This teamwork story is about a US Naval Academy graduate and jet fighter pilot in Vietnam by the name of Charles Plumb. He had completed 75 combat missions when he was shot down. Plumb was ejected and parachuted into enemy hands afterwards spending six years in a Vietnamese prison. Fortunately he survived and today lectures on the many lessons he learned.
One day while eating at a restaurant with his wife a man came up and said, “Your Plumb! You flew jet fighters in Vietnam from the aircraft carrier Kitty Hawk. You were shot down!”
“How in the world did you know that?” asked Plumb. “I packed your parachute,” the man replied. Charles Plumb in surprise and gratitude had to catch his breath.
The man then shook his hand and said, “I guess it worked!” Plumb assured him it had and said, “if your chute hadn’t worked, I wouldn’t be here today.”
That night Plumb could not sleep. He said, “I kept pondering what he might have looked like in a Navy uniform – a Dixie cup hat, a bib in the back, and bell bottom trousers. I wonder how many times I might have seen him and not even said good morning, how are you or anything because, you see, I was a fighter pilot and he was just a sailor.”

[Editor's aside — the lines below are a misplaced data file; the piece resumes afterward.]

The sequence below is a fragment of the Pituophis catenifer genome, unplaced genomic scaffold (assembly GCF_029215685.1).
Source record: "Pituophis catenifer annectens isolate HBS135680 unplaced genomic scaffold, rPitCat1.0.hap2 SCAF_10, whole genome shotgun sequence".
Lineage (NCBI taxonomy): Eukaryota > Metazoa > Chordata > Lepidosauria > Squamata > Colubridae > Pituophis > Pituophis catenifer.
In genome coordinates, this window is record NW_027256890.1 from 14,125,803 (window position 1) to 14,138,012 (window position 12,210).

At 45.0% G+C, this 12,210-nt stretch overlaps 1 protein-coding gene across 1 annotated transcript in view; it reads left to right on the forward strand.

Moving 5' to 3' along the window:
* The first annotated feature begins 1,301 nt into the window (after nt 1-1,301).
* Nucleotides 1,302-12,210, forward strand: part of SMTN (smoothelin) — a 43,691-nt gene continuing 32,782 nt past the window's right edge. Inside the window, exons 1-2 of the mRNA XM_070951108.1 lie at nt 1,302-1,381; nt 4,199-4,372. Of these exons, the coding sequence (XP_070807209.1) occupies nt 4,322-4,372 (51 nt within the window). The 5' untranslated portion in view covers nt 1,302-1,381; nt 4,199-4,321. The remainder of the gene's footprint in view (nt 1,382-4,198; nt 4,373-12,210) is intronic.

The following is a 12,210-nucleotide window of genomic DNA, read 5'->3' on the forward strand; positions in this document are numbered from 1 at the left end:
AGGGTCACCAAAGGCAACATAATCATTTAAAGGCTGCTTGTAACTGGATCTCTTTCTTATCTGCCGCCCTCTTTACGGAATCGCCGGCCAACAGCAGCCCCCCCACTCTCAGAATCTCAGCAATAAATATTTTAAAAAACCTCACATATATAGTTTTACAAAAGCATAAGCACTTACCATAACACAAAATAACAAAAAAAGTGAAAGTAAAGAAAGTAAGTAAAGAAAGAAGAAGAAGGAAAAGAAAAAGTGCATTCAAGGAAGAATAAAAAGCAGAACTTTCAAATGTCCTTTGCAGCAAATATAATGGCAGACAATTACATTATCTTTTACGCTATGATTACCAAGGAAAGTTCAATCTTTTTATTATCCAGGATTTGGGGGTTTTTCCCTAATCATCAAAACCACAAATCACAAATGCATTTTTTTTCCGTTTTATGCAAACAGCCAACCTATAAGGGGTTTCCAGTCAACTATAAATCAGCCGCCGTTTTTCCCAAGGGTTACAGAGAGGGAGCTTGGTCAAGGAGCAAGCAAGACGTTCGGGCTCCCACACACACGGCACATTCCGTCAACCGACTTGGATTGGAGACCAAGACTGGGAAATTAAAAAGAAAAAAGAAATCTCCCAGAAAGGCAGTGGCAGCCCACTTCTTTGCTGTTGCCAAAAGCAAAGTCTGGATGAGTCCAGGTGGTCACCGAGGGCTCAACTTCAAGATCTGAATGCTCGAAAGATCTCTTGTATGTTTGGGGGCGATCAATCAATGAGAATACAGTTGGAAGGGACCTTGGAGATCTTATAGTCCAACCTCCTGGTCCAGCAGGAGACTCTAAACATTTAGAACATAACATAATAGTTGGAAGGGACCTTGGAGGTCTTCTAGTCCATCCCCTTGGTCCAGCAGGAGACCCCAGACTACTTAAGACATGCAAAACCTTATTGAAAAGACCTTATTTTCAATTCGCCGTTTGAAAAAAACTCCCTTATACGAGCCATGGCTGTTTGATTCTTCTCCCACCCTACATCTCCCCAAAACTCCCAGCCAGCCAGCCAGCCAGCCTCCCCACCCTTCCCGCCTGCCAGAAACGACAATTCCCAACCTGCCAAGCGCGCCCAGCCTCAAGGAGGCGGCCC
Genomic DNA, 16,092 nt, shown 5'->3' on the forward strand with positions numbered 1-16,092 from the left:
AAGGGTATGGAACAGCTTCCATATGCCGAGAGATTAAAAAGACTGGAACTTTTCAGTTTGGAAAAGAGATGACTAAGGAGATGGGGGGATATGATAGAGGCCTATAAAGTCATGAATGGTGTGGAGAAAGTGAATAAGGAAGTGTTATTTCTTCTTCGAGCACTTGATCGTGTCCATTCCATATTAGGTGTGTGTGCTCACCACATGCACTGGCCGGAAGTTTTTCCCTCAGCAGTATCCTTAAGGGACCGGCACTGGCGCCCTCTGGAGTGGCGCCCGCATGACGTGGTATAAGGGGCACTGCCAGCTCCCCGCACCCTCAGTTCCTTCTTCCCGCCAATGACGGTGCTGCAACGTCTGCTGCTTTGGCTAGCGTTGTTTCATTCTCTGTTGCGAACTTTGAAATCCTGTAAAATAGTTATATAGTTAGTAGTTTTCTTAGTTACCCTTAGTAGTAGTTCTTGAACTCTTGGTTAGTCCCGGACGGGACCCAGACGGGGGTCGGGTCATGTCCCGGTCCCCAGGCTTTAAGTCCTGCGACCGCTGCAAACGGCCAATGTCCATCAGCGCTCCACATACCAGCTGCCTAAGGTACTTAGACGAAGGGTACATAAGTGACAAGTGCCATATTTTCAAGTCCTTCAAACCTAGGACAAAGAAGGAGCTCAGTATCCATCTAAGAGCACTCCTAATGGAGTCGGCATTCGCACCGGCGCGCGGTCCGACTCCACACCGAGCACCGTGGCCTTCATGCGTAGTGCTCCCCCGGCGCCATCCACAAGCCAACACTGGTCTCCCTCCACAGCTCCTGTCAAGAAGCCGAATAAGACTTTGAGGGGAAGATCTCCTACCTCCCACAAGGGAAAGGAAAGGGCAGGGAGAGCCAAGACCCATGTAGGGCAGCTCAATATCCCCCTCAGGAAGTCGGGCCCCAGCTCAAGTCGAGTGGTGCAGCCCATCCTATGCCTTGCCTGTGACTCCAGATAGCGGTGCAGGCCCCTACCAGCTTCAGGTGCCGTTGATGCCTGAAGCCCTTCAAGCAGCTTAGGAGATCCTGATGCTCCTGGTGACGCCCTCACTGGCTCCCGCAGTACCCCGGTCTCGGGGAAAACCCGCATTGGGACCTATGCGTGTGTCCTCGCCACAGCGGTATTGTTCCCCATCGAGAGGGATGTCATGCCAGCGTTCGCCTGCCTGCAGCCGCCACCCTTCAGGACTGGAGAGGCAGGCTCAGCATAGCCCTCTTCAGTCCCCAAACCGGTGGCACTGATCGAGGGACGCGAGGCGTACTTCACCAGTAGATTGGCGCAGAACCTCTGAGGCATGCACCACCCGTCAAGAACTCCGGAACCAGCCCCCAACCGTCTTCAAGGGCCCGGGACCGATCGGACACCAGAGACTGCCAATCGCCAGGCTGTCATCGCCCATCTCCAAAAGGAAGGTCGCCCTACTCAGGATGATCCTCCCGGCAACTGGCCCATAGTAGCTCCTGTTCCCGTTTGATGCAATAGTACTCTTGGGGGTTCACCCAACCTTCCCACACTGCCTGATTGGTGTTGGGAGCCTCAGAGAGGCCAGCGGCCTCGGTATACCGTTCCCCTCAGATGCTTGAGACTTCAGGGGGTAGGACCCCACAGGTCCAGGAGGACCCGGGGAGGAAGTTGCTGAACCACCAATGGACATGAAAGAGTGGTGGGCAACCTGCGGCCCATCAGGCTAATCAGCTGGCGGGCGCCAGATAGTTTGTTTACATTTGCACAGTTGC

Plumb thought a lot about that man who had packed his parachute and the hours he spent at a wooden table at the bottom of the ship carefully packing his and others chutes. He held in his hands the chute; the fate of someone he did not even know.
Charles Plumb is now a motivational speaker telling this story to hundreds. He always ask his audiences after telling it, “Who’s packing your parachute?”
In our life many people have a hand in our parachutes. Are we taking the time to acknowledge them, thank them, reward them? It is very easy to overlook the work of many. When an athletic team has won a championship do you ever hear them thank the trainer, the cook, the bus driver? Do they take the time to reward them too? It takes a lot of people to create a championship team.